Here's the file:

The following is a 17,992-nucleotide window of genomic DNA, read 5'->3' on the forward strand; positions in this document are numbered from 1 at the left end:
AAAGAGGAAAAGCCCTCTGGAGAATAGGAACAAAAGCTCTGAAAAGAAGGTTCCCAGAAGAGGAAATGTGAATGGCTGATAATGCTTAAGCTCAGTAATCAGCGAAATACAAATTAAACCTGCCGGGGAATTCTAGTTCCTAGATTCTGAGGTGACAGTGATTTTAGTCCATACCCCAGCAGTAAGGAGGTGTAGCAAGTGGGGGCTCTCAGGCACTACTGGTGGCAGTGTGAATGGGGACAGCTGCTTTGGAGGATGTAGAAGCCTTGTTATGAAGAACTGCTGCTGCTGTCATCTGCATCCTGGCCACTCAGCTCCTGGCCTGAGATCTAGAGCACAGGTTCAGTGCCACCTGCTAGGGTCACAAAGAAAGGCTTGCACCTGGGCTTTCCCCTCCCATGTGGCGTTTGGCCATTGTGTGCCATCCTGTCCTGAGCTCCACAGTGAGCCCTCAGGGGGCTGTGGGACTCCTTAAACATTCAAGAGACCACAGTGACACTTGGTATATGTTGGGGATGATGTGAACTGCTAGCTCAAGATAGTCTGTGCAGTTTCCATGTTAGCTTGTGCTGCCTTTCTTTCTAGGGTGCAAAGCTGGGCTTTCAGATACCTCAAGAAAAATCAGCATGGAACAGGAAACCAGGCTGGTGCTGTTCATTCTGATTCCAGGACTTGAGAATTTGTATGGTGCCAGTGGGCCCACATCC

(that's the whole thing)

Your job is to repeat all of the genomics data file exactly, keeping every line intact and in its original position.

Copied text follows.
The following is a 17,992-nucleotide window of genomic DNA, read 5'->3' on the forward strand; positions in this document are numbered from 1 at the left end:
AAAGAGGAAAAGCCCTCTGGAGAATAGGAACAAAAGCTCTGAAAAGAAGGTTCCCAGAAGAGGAAATGTGAATGGCTGATAATGCTTAAGCTCAGTAATCAGCGAAATACAAATTAAACCTGCCGGGGAATTCTAGTTCCTAGATTCTGAGGTGACAGTGATTTTAGTCCATACCCCAGCAGTAAGGAGGTGTAGCAAGTGGGGGCTCTCAGGCACTACTGGTGGCAGTGTGAATGGGGACAGCTGCTTTGGAGGATGTAGAAGCCTTGTTATGAAGAACTGCTGCTGCTGTCATCTGCATCCTGGCCACTCAGCTCCTGGCCTGAGATCTAGAGCACAGGTTCAGTGCCACCTGCTAGGGTCACAAAGAAAGGCTTGCACCTGGGCTTTCCCCTCCCATGTGGCGTTTGGCCATTGTGTGCCATCCTGTCCTGAGCTCCACAGTGAGCCCTCAGGGGGCTGTGGGACTCCTTAAACATTCAAGAGACCACAGTGACACTTGGTATATGTTGGGGATGATGTGAACTGCTAGCTCAAGATAGTCTGTGCAGTTTCCATGTTAGCTTGTGCTGCCTTTCTTTCTAGGGTGCAAAGCTGGGCTTTCAGATACCTCAAGAAAAATCAGCATGGAACAGGAAACCAGGCTGGTGCTGTTCATTCTGATTCCAGGACTTGAGAATTTGTATGGTGCCAGTGGGCCCACATCC